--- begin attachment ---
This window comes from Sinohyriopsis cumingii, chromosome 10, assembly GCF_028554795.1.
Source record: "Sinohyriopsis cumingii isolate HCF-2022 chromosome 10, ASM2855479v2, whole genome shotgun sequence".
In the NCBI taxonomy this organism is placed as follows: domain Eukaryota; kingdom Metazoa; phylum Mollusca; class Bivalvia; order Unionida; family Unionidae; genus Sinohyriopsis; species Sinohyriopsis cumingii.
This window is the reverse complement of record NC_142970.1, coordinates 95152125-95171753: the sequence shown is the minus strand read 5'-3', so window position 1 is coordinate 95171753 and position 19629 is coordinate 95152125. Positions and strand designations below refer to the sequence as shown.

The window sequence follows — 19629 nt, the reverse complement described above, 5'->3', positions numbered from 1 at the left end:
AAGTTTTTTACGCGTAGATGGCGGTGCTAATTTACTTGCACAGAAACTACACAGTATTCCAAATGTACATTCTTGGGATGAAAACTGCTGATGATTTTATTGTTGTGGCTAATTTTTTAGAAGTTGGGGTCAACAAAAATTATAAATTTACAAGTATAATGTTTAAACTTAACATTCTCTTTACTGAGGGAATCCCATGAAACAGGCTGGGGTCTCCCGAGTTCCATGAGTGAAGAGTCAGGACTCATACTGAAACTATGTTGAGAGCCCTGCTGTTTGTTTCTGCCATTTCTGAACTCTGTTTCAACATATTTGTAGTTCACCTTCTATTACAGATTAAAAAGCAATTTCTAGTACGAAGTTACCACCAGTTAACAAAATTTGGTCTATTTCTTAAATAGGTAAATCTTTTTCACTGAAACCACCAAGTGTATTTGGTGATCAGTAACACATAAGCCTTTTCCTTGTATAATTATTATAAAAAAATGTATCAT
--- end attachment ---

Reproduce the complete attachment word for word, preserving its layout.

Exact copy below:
This window comes from Sinohyriopsis cumingii, chromosome 10, assembly GCF_028554795.1.
Source record: "Sinohyriopsis cumingii isolate HCF-2022 chromosome 10, ASM2855479v2, whole genome shotgun sequence".
In the NCBI taxonomy this organism is placed as follows: domain Eukaryota; kingdom Metazoa; phylum Mollusca; class Bivalvia; order Unionida; family Unionidae; genus Sinohyriopsis; species Sinohyriopsis cumingii.
This window is the reverse complement of record NC_142970.1, coordinates 95152125-95171753: the sequence shown is the minus strand read 5'-3', so window position 1 is coordinate 95171753 and position 19629 is coordinate 95152125. Positions and strand designations below refer to the sequence as shown.

The window sequence follows — 19629 nt, the reverse complement described above, 5'->3', positions numbered from 1 at the left end:
AAGTTTTTTACGCGTAGATGGCGGTGCTAATTTACTTGCACAGAAACTACACAGTATTCCAAATGTACATTCTTGGGATGAAAACTGCTGATGATTTTATTGTTGTGGCTAATTTTTTAGAAGTTGGGGTCAACAAAAATTATAAATTTACAAGTATAATGTTTAAACTTAACATTCTCTTTACTGAGGGAATCCCATGAAACAGGCTGGGGTCTCCCGAGTTCCATGAGTGAAGAGTCAGGACTCATACTGAAACTATGTTGAGAGCCCTGCTGTTTGTTTCTGCCATTTCTGAACTCTGTTTCAACATATTTGTAGTTCACCTTCTATTACAGATTAAAAAGCAATTTCTAGTACGAAGTTACCACCAGTTAACAAAATTTGGTCTATTTCTTAAATAGGTAAATCTTTTTCACTGAAACCACCAAGTGTATTTGGTGATCAGTAACACATAAGCCTTTTCCTTGTATAATTATTATAAAAAAATGTATCAT